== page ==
Springs Panhandling Law Delayed Due To ACLU Lawsuit
COLORADO SPRINGS, Colo. (CBS4) – The American Civil Liberties Union is challenging a panhandling ban in Colorado Springs.
A hearing is set for a week from Thursday in Denver Federal Court in which the ACLU is asking for an injunction against the city of Colorado Springs as life on the streets for beggars is getting tougher.
The city council passed a law that bans panhandling in a 12-block radius downtown after there were a lot of complaints.
“When I’m down here shopping it kind of is bothersome to have people constantly asking for money,” a Colorado Springs resident said.
The ACLU has gone to federal court to try to block the ban which it claims is too broad.
“It prohibits Salvation Army Santa Clauses from ringing bells (and) soliciting contributions,” ACLU Legal Director Mark Silverstein said. “It prohibits our client Greenpeace from doing its outreach and fundraising on the sidewalks.”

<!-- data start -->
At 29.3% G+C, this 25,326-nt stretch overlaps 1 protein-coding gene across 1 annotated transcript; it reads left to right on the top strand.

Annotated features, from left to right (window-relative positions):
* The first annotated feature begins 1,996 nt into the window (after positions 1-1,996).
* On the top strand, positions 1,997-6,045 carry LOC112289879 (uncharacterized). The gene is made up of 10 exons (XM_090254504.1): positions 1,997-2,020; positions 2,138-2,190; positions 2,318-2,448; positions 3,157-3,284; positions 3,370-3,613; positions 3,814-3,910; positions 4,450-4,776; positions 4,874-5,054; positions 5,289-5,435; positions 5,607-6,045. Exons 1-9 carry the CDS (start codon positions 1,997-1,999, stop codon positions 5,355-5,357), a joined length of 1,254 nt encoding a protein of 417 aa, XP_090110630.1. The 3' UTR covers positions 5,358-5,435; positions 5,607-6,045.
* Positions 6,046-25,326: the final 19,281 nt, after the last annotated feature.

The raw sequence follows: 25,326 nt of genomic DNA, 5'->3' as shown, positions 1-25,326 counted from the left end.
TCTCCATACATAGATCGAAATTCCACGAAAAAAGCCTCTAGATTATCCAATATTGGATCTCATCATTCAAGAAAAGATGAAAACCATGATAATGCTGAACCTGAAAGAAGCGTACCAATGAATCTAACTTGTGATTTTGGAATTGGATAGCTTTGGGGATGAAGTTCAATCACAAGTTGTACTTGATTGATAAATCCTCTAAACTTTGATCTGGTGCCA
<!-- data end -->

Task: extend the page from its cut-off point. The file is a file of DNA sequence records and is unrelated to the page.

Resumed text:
But Colorado Springs City Attorney Chris Melcher says there other places for charities to go.
“The Salvation Army has 23 locations in the city and 22 of those are on private property, grocery stores, in shopping malls, in areas where this ban would not apply,” Melcher said.
The effort to stop panhandling in downtown is written to be neutral, but opponents feel it’s written too generally instead of targeting those intended.
“(Those) being very intrusive, intimidating, threatening and menacing in a way that frightens shoppers,” Silverstein said.
In Denver, aggressive panhandling is banned, and recently overnight camping was banned as well.
The ban in Colorado Springs was supposed to begin this week, but now has been delayed due to the court action.